Title of the artwork: Shred  

Author: Daniel Canogar 

Date: 2021



From the origins of collecting, the notion of property always came accompanied by a physical, unique and unrepeatable object. In contemporary times, and even more since the peak of NFTs, the value isn’t located in the physical artwork -as the original is infinitely reproducible without loss of quality-, but in the notion of the certified possession. We are attending to the total dematerialization of art, a paradigmatic turning point in history that radically changes how we understand material culture and archiving. 

This evolution of the artistic object has stimulated the appearance of new ways of market value, like the NFTs, a phenomena that we have followed closely and on which we’ve wanted to reflect with Shred.”


Are NFTs (Non-Fungible Tokens) important for art? Is this new blockchain concept and certification changing the way we observe and recognize technological and digital art? With this piece, Daniel Canogar, questions a series of issues around this new method of certification and makes us reflect on NFTs from an artistic perspective, where the critical work takes precedence over the market.


What materials / media are used in the work and why? 

Shred is a generative video piece that uses NFTs as raw material for its creation. The algorithm that activates the dynamic content of the screen connected to the Internet -designed specifically by Daniel Canogar’s studio- collects live thousands of NFTs that are being uploaded to e-commerce platforms -web spaces for the sale of goods- to weed the rows of pixels that make them up and “shred” the images. It “shreds” them with a certain mockery given that this world seems to it ‘kitsch’ influenced by video games and emojis. The algorithm collects and reorganizes these data threads to braid them into a new visual loom in constant confection, an incessant activity of continuous deconstruction and reconstruction that corresponds to this new and indefatigable fever of digital collecting.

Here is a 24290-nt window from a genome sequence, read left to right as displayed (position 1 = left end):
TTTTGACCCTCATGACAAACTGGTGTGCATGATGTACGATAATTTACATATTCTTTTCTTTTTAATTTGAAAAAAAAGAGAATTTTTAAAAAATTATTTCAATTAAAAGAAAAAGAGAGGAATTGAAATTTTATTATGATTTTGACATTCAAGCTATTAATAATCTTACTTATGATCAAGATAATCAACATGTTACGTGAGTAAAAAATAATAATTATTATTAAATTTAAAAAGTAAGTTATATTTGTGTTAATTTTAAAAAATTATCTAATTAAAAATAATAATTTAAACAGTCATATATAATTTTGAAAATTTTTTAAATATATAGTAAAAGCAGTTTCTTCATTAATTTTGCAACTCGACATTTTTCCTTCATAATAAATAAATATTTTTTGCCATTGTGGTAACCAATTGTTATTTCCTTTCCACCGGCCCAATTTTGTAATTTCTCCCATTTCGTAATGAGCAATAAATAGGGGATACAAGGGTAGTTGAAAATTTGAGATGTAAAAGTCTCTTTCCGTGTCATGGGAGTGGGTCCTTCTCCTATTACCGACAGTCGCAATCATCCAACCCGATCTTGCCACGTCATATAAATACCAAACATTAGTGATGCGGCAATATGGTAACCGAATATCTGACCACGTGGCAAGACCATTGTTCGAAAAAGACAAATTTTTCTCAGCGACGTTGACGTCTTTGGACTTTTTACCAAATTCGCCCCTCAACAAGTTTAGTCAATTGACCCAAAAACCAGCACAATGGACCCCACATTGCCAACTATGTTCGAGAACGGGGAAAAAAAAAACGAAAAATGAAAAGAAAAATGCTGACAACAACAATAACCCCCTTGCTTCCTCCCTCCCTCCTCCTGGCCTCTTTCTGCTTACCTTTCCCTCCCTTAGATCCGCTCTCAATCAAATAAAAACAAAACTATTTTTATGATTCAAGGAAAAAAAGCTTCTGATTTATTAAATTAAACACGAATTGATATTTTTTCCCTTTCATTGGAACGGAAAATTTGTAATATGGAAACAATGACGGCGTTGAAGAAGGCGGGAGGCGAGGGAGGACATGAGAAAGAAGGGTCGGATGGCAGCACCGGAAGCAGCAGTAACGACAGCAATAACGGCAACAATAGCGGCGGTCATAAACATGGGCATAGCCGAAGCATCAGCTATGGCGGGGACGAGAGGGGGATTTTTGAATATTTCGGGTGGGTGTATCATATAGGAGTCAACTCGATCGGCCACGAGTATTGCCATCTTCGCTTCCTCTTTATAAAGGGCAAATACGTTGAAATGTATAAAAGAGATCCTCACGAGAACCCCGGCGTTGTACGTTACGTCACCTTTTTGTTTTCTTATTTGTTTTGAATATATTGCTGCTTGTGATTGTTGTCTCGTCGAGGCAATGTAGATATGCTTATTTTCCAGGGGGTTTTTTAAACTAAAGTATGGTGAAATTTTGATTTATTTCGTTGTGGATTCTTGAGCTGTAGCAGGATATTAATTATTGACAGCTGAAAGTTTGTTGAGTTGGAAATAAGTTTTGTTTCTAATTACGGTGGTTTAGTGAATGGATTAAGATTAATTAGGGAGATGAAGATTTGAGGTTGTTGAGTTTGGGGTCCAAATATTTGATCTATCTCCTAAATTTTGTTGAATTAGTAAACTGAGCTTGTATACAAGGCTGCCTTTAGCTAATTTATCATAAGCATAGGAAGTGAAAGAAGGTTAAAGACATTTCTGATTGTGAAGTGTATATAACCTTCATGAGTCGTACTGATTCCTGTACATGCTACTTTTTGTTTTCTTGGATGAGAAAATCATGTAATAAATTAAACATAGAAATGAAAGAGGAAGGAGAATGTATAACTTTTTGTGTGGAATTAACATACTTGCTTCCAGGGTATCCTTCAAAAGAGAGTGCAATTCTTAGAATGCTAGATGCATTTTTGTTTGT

What is the significance of the elements of the work? 

This work is a direct criticism of the aesthetics and vulgarity of crypto-art. According to the artist, he stated in his own words to Europa Press -a private Spanish news agency- that this work “is my commentary on NFTs, which as an artist who works with technology affects me directly: it angers me that our work is now seen with more interest because of this, when it has more to do with speculation and cryptocurrencies than with art”. He also confesses that he was “urged” by this creation where there is “constant recycling”, to show the “dematerialization” that art suffers today and comments that “the arrival of this technology has put on the table very important issues for art”. (Source:

As a curiosity of this work is that the piece did not find buyers in the traditional market, when it was associated with a NFT it was sold in a few days for record prices. From this moment on, Daniel Canogar has incorporated NFTs in his artistic practice, following his reflective line around the “immateriality of digital space”.

About the artist

Daniel Canogar (1964, Spain) began his training in the world of photography when he specialized during his master’s degree at New York University and the International Center of Photography in 1990, but soon became interested in the possibilities of the projected image and installation art. He has created numerous public art pieces with sculptural LED screens and monumental public works. His exhibition projects include solo exhibitions “Hidden Tiles” at Wilde Gallery (Basel, 2021); “Amalgama Phillips” at The Phillips Collection (Washington D.C., 2021), “Reverberations” at Kornfeld Gallery (Berlin, 2021); “Latencies” at Anita Beckers Gallery (Frankfurt, 2021); and “Billow” at bitforms gallery (New York, NY, 2020). His work has been exhibited, among others, at the Museo Nacional Centro de Arte Reina Sofia, Madrid and Mattress Factory Museum, Pittsburgh.

Autora del análisis: Helena Hernández Acuaviva